The above quote and the consequent margin reset of Beiersdorf illustrate very succinctly the view we have had on the staples sector for the last few years.
There are multiple headwinds for the top line in this sector: lower volume due to a backlash against big brands and a rise of niche brands, low to zero pricing power (both with consumers and retailers) and slow and/or lacklustre innovation. The result is that organic growth, which reached high single-digit to low double-digit levels just before the financial crisis, has been coming down to the 3-4 per cent level.
To counteract this, companies tried to cut costs and increase margins. However, ZBB (zero based budgeting) and severe cost cuttings led to a reduction in marketing and R&D spend, which in turn led to the aforementioned slower innovation.
Our belief is that if you are a consumer-orientated company, it is imperative to invest in innovation and marketing to continuously keep your customers interested in your products. However, many large companies took the alternative approach and are now paying for it with low or even declining volumes.
An excellent example is KraftHeinz. Between 2014 and 2017, KraftHeinz’s margin expanded by close to 10 per cent with the result that volumes deteriorated and were consistently negative during 2017/18.
This was not sustainable. At the full year presentation, we learned that some brands suffered so badly in the wake of cost cutting and changing consumer tastes that their brand value had to be written down.
Both Kraft and Oscar Mayer brands saw their carrying value reduced by a combined $15.4bn. This was the big wake-up call the industry needed. We now expect to see companies increasing investment back to a more sustainable level in order to regain customers’ favour. However, this additional spending will drive down margins.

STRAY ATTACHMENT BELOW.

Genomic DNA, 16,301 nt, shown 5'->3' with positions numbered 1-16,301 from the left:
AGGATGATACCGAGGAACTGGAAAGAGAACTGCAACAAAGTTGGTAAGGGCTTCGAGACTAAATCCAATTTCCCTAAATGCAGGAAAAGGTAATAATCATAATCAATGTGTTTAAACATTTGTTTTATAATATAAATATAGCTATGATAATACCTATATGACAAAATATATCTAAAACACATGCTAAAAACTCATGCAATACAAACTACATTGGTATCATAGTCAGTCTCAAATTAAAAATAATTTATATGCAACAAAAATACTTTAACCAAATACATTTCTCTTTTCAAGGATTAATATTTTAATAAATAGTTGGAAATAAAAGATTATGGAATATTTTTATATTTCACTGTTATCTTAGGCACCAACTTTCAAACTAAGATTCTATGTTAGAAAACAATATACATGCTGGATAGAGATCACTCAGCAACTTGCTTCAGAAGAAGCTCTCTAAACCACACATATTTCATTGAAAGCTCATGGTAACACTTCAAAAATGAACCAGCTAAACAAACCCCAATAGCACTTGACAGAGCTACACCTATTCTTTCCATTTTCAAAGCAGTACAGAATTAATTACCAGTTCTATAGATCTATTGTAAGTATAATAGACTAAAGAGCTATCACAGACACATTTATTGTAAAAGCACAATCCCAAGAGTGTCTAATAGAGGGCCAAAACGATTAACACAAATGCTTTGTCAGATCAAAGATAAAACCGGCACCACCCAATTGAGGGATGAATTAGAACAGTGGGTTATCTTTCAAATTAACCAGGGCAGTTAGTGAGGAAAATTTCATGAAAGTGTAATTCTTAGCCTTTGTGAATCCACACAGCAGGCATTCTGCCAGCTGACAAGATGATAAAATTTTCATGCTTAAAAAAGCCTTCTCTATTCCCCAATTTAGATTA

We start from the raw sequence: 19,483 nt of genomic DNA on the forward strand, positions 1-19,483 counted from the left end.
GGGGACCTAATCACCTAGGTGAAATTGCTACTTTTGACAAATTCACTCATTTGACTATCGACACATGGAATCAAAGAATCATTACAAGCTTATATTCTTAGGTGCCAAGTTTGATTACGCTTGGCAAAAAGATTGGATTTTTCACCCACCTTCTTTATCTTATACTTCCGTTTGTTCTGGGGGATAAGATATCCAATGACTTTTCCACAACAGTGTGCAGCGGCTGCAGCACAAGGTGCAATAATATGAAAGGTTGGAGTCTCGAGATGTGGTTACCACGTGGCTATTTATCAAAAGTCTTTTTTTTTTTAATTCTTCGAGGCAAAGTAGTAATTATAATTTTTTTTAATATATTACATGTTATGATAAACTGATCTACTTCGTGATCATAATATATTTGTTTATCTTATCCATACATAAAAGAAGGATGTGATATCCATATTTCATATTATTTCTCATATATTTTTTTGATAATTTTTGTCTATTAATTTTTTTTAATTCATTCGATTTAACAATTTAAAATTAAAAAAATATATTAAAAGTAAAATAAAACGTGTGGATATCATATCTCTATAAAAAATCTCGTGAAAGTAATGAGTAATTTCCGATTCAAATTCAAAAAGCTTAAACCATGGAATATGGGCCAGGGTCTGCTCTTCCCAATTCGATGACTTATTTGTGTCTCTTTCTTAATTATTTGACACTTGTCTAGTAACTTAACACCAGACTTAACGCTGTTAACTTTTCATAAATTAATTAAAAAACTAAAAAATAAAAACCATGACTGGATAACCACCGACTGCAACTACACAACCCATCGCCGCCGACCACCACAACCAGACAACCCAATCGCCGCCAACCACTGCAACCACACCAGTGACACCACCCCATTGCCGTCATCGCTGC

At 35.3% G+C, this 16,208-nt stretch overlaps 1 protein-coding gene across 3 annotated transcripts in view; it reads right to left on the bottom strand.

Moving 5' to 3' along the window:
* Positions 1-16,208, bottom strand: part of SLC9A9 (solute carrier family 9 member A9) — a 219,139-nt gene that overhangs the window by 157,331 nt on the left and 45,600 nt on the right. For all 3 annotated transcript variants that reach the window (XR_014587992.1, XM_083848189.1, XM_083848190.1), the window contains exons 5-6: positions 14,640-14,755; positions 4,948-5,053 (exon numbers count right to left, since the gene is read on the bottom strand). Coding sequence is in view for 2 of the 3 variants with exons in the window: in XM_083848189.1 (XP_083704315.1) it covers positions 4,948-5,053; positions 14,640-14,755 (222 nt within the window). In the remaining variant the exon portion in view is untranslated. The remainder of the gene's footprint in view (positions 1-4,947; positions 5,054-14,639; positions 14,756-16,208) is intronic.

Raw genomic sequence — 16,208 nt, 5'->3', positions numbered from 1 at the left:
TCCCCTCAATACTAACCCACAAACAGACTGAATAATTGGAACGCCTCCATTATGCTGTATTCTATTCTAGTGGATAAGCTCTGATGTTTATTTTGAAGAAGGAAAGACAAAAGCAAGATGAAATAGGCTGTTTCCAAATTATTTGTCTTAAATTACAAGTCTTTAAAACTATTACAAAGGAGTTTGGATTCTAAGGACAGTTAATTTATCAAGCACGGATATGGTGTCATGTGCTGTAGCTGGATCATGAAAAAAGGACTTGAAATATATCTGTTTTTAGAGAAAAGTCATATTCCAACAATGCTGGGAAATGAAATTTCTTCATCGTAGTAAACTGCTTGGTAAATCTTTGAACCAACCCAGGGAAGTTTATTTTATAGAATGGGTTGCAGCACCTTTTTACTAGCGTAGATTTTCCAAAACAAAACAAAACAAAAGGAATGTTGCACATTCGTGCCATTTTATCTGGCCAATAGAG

As the chart below highlights, for most companies Y2 forward margin expansion estimates have come back from the red dots to the blue dots since the start of the year. In the case of Henkel, Colgate and Beiersdorf, the market now expects margin declines over the next two years. We believe this might also be the case for other companies and that over the next couple of years we’ll see further margin misses and disappointments.
Source: Bloomberg, Societe Generale, company data
At Saracen we have reduced our exposure over recent years. However, we are not ruling out buying staples share again. The issue is that most of the defensive staples are still trading on close to 20x Y1 consensus PE, with the caveat that the consensus ‘E’ is probably too high. On this multiple, we could not justify owning these shares at present.
The exception to the rule is Mondelez. The company was spun out of Kraft in 2013 and represents mostly the old snacking business: biscuits, chocolate, gum and candy.
It had a slightly different strategy to most staple companies. Over the last few years it invested heavily in innovation and has excelled at bringing new and exciting products to the market. Also, when Dirk van de Put took over as CEO in April 2018, he made clear that his emphasis would be on top line growth and not margins.
Looking at Mondelez’s products, you would be forgiven if you thought they were in terminal decline as everybody is trying to eat more healthily and cut out chocolate and sweets.